As the Occupy Wall Street movement enters its seventh week of protest against income inequality, some Midwestern Occupiers are zeroing in on housing issues affecting their communities.
Occupy Minneapolis successfully pressured U.S. Bank this week to postpone a Twin Cities woman's eviction. Now they're planning "Operation F," a campaign pushing for a foreclosure moratorium by occupying foreclosed homes.
"What we started to do was to make preparations, digging in and taking the occupations to peoples' homes," said Ben Egerman, a protester at Occupy Minneapolis. The protesters will go to houses where the homeowners face eviction and 'occupy' the homes to highlight the ongoing mortgage mess.
And in Iowa, Occupy activists met Thursday with state Attorney General Tom Miller, who is leading a nationwide investigation of bad faith foreclosure dealings by big banks, to voice their concerns.
Homeowner advocates fear the attorneys general will reach a settlement that is not tough enough on banks, despite the potential for it being the largest multi-state settlement since the agreement with tobacco companies in 1998.
"I'm still not sure if the settlement committee is going to require the banks pay anywhere near as much as they should, but that's a hard number to get your arm around," Ed Fallon said after he left the meeting with Miller and his staff. Fallon, a onetime gubernatorial candidate, was a state legislator for more than a decade. Now he's active with Occupy Des Moines.
When Fallon first proposed an ad hoc "Attorney General Bank Settlement Committee" at an the group's General Assembly, the protest's governing body, activists worried the settlement would be too small compared with the amount of abuse suffered by homeowners. But they felt since their Attorney General was leading the case, they had a shot at national influence.
Some of the protesters involved with Occupy Des Moines said they were on hand when Miller said last December that he "would put people in jail" as a result of the investigation. They said they worried Miller wouldn't follow through thanks in part to increased campaign contributions from the financial sector he's brought in since taking the helm of the investigation.
But Fallon said he left this week's meeting feeling a little more at ease that the investigation would not be the be-all-end-all of the mortgage crisis.
"We are focused on homeowners, not investors," Geoff Greenwood, communications director for Miller, told HuffPost on Friday. "This case is about foreclosure and servicing issues, including robo-signing, and we do intend to leave the door open for attorneys general and others to pursue issues beyond the scope of this settlement. This case will not address everything connected with the housing crisis. There are many other pieces."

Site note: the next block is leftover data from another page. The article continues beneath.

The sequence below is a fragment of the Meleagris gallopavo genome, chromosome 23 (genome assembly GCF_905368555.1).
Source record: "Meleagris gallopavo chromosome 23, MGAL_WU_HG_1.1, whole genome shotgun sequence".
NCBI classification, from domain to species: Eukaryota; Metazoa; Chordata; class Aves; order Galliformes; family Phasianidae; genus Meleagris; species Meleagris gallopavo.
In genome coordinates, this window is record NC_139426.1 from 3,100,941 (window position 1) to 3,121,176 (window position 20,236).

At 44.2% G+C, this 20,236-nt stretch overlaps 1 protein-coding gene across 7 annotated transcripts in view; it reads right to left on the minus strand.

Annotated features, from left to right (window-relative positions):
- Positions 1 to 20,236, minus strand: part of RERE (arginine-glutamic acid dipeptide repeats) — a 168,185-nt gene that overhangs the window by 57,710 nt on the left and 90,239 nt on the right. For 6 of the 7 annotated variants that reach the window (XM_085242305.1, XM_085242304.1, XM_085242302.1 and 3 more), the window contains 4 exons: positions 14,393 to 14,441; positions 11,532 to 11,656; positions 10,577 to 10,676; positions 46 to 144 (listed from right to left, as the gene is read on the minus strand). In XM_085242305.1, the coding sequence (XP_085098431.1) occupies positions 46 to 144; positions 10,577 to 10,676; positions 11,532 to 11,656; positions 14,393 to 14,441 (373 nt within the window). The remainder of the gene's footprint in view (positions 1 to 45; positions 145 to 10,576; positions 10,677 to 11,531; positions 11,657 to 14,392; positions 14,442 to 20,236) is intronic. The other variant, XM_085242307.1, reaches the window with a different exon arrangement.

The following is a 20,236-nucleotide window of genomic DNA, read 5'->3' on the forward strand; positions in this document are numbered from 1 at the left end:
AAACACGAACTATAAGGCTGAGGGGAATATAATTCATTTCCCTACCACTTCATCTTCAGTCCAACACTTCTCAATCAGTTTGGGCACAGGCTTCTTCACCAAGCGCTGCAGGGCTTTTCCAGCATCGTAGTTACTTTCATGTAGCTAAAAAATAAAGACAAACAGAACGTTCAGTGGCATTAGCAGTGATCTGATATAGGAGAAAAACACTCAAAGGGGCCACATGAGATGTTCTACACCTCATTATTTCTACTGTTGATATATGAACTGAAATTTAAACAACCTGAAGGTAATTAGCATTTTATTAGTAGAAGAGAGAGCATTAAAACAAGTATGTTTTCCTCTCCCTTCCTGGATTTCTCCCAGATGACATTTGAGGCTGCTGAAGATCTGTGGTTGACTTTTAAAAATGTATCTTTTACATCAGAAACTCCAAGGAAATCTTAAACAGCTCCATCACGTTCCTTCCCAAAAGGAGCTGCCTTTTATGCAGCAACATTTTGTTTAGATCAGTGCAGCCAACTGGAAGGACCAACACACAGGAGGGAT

Twin Cities resident Ruth Murman connected with Occupy Minneapolis, and by Wednesday she was thanking them at a rally outside of downtown Minneapolis banks for helping push back on her eviction, according to the Star Tribune.
Murman was trying to get an extension on her eviction by U.S. Bank. She had financial trouble when economy tanked and her business, day care and convalescence center for pets, lost money.
Egerman said Murman's case energized their members. And after hearing about Murman's story, he said, dozens more people facing evictions and foreclosure asked them for help.
"Members were potentially interested in this and there's no question people were incredibly interested in helping people as much as possible," he said.
Egerman said they're trying to help people who have been "screwed over by a bank" and are being kicked out of their homes.
In the case of Murman's eviction, Egerman said it showed the small concrete victories they could win as Occupy Minneapolis. While in Iowa, Fallon said "Our primary goal to make Wall Street pay," adding with caution: "It looks like Wall Street is going to pay."
Start your workday the right way with the news that matters most. Learn more